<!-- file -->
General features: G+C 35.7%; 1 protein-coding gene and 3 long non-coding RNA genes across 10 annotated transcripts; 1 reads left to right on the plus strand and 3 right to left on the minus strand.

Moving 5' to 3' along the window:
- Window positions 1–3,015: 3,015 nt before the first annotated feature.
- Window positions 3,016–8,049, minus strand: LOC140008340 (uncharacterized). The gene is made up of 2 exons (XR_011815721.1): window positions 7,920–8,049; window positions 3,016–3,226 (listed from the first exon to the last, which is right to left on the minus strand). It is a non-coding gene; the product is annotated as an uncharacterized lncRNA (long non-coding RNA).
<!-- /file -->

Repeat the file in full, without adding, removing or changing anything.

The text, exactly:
General features: G+C 35.7%; 1 protein-coding gene and 3 long non-coding RNA genes across 10 annotated transcripts; 1 reads left to right on the plus strand and 3 right to left on the minus strand.

Moving 5' to 3' along the window:
- Window positions 1–3,015: 3,015 nt before the first annotated feature.
- Window positions 3,016–8,049, minus strand: LOC140008340 (uncharacterized). The gene is made up of 2 exons (XR_011815721.1): window positions 7,920–8,049; window positions 3,016–3,226 (listed from the first exon to the last, which is right to left on the minus strand). It is a non-coding gene; the product is annotated as an uncharacterized lncRNA (long non-coding RNA).